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    Wal-Mart: Relevant Cost Drivers and Indirect Costs

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    Please complete the following:

    I. Introduction and Overview:
    a. Provide a brief description of Wal-Mart Stores Inc and its history.

    b. An overview of the industry and where does Wal-Mart Stores Inc fit within the industry (above or below the industry average, within the industry norm, etc.). Does the Wal-Mart Stores Inc standing in the industry help or hinder its success?

    c. What are major concerns or issues that could possibly impact Wal-Mart Stores Inc.?

    d. A potential ethical situation faced by Wal-Mart Stores Inc and suggestions on how to deal with the situation

    II. Journal Entries:
    a. Based on publicly available information for Wal-Mart Stores Inc, can you discern what the cost drivers are for Wal-Mart Stores Inc? If you can, what are they? If not, what cost drivers do you believe are relevant for Wal-mart Stores Inc?

    b.Based on Wal-Mart Stores's publicly available financial information and other publicly available information about Wal-Mart Stores Inc operations, determine what sort of indirect costs Wal-Mart Stores Inc has and why.

    c. How might increased sales or increased revenue impact Wal-Mart Stores's pricing strategy and market potential?

    III. Conclusion and Recommendations:
    a. Provide a sound, qualitative conclusion of the information you have gathered.
    b. Include any recommendations to help Wal-mart Stores Inc achieve its goals faster or better.
    c. Add in any other considerations that you feel are viable to the success of the organization.

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    Solution Preview

    Introduction and Overview
    Wal-Mart Stores, Inc. operates retail stores in various formats worldwide. It operates through three segments: Wal-Mart Stores, Sam's Club, and International. The Wal-Mart Stores segment includes supercenters, discount stores, and neighborhood markets in the United States, as well as walmart.com. This segment offers general merchandise, including apparel, domestics, fabrics and notions, stationery and books, shoes, housewares, hardware, electronics, home furnishings, small appliances, automotive accessories, horticulture and accessories, sporting goods, toys, pet food and pet accessories, cellular phones, and cellular service plan contracts. Its stores also offer grocery merchandise, and financial services and products. The Sam's Club segment includes the warehouse membership clubs in the United States, as well as samsclub.com. This segment primarily provides hardgoods, softgoods, institutional-size grocery items, and selected private-label items under the Member's Mark, Bankers and Chefs, and Sam's Club brands. The International segment includes various formats of retail stores and restaurants, including discount stores, supercenters, and Sam's Clubs that operate in Argentina, Brazil, Canada, the People's Republic of China, Costa Rica, El Salvador, Guatemala, Honduras, Japan, Mexico, Nicaragua, Puerto Rico, and the United Kingdom.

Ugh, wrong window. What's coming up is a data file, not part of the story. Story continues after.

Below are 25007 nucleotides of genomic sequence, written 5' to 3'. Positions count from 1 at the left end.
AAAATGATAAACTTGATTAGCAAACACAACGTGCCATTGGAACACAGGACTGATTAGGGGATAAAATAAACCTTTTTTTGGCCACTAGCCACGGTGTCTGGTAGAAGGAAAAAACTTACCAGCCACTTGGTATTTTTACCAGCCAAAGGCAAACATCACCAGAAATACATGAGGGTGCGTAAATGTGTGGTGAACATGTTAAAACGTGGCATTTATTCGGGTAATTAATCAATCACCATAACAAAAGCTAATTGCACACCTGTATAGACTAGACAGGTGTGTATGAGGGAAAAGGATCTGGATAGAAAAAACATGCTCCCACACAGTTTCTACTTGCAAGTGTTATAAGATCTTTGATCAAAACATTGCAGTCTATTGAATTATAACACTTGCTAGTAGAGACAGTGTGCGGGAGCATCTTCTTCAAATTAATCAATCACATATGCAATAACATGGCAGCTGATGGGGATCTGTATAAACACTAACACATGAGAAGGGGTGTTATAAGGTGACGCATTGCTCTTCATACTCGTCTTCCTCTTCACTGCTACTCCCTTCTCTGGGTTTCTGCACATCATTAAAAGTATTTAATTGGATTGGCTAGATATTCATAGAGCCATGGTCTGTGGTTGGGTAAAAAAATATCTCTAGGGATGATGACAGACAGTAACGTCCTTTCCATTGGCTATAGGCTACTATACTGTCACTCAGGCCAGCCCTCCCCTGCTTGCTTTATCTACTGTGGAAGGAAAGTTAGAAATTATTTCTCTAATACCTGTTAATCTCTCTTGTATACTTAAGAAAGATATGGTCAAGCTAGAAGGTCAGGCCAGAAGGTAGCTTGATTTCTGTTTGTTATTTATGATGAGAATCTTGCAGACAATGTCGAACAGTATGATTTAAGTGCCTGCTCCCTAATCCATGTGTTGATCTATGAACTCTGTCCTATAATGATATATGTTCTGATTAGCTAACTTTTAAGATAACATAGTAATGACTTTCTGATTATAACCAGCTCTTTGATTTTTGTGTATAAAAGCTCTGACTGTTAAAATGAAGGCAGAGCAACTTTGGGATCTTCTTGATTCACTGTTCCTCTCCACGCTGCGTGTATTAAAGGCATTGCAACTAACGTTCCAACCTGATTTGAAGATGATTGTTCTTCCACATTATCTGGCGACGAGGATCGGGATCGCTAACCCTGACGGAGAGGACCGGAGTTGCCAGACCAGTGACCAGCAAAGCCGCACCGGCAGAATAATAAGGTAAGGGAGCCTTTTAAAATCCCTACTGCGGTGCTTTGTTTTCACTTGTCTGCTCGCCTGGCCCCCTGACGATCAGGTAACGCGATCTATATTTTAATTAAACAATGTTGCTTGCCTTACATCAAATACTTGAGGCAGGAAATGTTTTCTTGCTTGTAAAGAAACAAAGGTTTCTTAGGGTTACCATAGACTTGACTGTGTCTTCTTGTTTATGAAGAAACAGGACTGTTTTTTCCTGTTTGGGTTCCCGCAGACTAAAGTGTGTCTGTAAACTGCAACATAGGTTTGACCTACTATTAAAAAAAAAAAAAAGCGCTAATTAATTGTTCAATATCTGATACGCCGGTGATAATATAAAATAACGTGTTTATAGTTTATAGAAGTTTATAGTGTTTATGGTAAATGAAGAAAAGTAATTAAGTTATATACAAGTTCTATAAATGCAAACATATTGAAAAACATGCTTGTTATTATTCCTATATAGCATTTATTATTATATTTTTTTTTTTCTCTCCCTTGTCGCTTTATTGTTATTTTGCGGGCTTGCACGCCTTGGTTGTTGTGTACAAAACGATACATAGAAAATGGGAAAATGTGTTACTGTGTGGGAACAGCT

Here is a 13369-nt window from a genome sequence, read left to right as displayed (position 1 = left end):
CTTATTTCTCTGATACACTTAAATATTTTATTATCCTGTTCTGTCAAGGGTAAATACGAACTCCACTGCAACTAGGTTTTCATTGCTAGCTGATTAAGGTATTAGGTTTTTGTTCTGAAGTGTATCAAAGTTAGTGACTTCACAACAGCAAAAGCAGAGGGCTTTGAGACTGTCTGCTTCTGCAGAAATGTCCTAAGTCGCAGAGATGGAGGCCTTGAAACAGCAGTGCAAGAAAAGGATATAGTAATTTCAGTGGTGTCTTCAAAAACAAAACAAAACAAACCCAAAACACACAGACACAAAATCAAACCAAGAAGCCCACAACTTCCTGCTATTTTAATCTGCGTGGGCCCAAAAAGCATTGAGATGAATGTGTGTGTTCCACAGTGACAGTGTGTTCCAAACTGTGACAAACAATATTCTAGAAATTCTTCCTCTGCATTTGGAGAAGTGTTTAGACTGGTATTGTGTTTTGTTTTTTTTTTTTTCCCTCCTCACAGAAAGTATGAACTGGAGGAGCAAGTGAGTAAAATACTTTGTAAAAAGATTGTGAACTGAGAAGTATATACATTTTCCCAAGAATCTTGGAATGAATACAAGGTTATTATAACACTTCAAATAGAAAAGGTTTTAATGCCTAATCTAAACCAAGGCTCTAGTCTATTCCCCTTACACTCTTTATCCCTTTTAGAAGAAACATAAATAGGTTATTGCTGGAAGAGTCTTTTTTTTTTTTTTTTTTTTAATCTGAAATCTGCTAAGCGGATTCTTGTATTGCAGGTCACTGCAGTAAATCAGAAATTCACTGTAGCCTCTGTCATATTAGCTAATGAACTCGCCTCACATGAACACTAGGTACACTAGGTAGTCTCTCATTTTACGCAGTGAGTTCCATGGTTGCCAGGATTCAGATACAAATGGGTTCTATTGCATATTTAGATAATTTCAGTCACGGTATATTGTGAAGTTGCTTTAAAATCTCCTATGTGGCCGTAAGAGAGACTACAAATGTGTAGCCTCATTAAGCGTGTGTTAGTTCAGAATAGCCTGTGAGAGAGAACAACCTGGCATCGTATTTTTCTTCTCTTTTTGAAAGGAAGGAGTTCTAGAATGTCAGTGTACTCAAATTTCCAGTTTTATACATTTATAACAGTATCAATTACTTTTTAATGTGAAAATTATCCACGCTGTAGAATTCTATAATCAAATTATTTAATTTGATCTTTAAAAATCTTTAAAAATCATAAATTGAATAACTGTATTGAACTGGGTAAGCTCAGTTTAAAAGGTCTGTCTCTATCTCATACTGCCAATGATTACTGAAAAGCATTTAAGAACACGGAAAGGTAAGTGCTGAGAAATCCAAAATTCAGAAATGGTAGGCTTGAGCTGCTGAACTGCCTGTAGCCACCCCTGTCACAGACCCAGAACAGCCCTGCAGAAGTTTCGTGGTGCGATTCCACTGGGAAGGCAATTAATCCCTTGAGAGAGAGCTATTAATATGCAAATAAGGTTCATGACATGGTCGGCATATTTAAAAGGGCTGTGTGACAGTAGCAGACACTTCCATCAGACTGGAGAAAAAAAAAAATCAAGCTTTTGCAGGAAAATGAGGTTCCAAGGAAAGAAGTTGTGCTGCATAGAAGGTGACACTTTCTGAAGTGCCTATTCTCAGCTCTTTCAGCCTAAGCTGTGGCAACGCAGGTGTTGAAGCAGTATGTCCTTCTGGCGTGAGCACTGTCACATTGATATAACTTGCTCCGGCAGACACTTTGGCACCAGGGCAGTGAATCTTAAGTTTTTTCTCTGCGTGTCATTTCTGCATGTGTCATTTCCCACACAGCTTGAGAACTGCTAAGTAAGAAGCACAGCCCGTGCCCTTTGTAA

Wal-Mart was ranked 17 on the 2007 Forbes 2000 list and is known to be the world's largest retailer. In this, I believe that Wal-Mart would be ranked in the top position in the industry and is probably contributing a lot to the success of such industry.

    Since Wal-Mart is the largest retail company that sells a variety of products from small cheap items to large expensive ones, it is probably concerned about theft because some customers might try clothing for example and just leave the store wearing those clothes without actually paying for them. Another concern would be a high employees' turnover because from what I have seen at Wal-Mart, most employees are young and usually young people frequently change jobs until they gain enough experience to settle with one employer. Finally, because the company buys its merchandise in bulk, there is a risk of defective merchandise being delivered hence the company should be worried about the number of returns as well as lost sales arising from such a concern.

    One of the ethical situations that might be facing the company is employees' theft; this is because many items do not have price tags and the cashiers have to enter the prices for such items manually and when they do that, they might enter a lower price for the items. Unfortunately, this risk cannot be avoided unless a person is assigned to compare prices from the cash register receipt to the price tag on the merchandise which would probably take a long time to do because customers usually buy a lot of items in one visit.

    Journal Entries
    Appendix B:
    The six Business Functions of a value chain are:

    1) Research and Development: generating and experimenting with ideas related to new products, services, or processes.

    2) Design of Products, Services, or Processes: detailed planning and engineering of products, services, or processes.

    3) Production: acquiring, coordinating, and assembling resources to produce a product or deliver a service.

    4) Marketing: promoting and selling products or services to customers or ...

    Solution Summary

    This response provides an overview of the financial strategies of Wal-Mart.